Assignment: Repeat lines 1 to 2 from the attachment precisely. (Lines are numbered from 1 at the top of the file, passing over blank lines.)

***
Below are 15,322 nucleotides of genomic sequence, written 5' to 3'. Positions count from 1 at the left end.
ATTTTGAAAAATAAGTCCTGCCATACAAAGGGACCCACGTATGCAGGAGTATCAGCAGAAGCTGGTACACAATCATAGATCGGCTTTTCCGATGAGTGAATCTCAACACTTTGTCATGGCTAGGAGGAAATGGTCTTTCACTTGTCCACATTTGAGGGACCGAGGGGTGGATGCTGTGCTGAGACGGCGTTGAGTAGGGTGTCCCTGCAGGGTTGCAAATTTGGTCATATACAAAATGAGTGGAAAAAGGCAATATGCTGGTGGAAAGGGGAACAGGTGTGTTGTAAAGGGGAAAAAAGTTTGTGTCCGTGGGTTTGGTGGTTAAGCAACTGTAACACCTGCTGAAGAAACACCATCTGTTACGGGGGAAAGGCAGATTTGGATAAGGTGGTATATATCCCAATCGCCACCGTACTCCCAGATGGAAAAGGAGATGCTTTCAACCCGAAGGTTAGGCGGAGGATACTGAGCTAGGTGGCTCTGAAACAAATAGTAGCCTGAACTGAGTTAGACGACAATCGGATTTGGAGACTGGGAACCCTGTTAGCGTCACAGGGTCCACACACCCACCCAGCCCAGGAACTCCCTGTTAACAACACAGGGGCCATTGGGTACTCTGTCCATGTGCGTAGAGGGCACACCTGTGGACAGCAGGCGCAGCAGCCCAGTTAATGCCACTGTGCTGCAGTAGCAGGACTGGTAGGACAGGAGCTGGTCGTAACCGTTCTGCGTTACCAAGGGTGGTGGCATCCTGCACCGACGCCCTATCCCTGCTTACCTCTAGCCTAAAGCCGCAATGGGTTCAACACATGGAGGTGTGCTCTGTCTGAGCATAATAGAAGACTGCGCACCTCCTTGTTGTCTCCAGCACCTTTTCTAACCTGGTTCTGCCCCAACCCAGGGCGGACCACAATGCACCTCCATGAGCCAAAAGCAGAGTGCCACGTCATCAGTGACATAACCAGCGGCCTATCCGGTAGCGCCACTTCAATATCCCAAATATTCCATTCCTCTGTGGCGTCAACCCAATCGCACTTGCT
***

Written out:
Below are 15,322 nucleotides of genomic sequence, written 5' to 3'. Positions count from 1 at the left end.
ATTTTGAAAAATAAGTCCTGCCATACAAAGGGACCCACGTATGCAGGAGTATCAGCAGAAGCTGGTACACAATCATAGATCGGCTTTTCCGATGAGTGAATCTCAACACTTTGTCATGGCTAGGAGGAAATGGTCTTTCACTTGTCCACATTTGAGGGACCGAGGGGTGGATGCTGTGCTGAGACGGCGTTGAGTAGGGTGTCCCTGCAGGGTTGCAAATTTGGTCATATACAAAATGAGTGGAAAAAGGCAATATGCTGGTGGAAAGGGGAACAGGTGTGTTGTAAAGGGGAAAAAAGTTTGTGTCCGTGGGTTTGGTGGTTAAGCAACTGTAACACCTGCTGAAGAAACACCATCTGTTACGGGGGAAAGGCAGATTTGGATAAGGTGGTATATATCCCAATCGCCACCGTACTCCCAGATGGAAAAGGAGATGCTTTCAACCCGAAGGTTAGGCGGAGGATACTGAGCTAGGTGGCTCTGAAACAAATAGTAGCCTGAACTGAGTTAGACGACAATCGGATTTGGAGACTGGGAACCCTGTTAGCGTCACAGGGTCCACACACCCACCCAGCCCAGGAACTCCCTGTTAACAACACAGGGGCCATTGGGTACTCTGTCCATGTGCGTAGAGGGCACACCTGTGGACAGCAGGCGCAGCAGCCCAGTTAATGCCACTGTGCTGCAGTAGCAGGACTGGTAGGACAGGAGCTGGTCGTAACCGTTCTGCGTTACCAAGGGTGGTGGCATCCTGCACCGACGCCCTATCCCTGCTTACCTCTAGCCTAAAGCCGCAATGGGTTCAACACATGGAGGTGTGCTCTGTCTGAGCATAATAGAAGACTGCGCACCTCCTTGTTGTCTCCAGCACCTTTTCTAACCTGGTTCTGCCCCAACCCAGGGCGGACCACAATGCACCTCCATGAGCCAAAAGCAGAGTGCCACGTCATCAGTGACATAACCAGCGGCCTATCCGGTAGCGCCACTTCAATATCCCAAATATTCCATTCCTCTGTGGCGTCAACCCAATCGCACTTGCT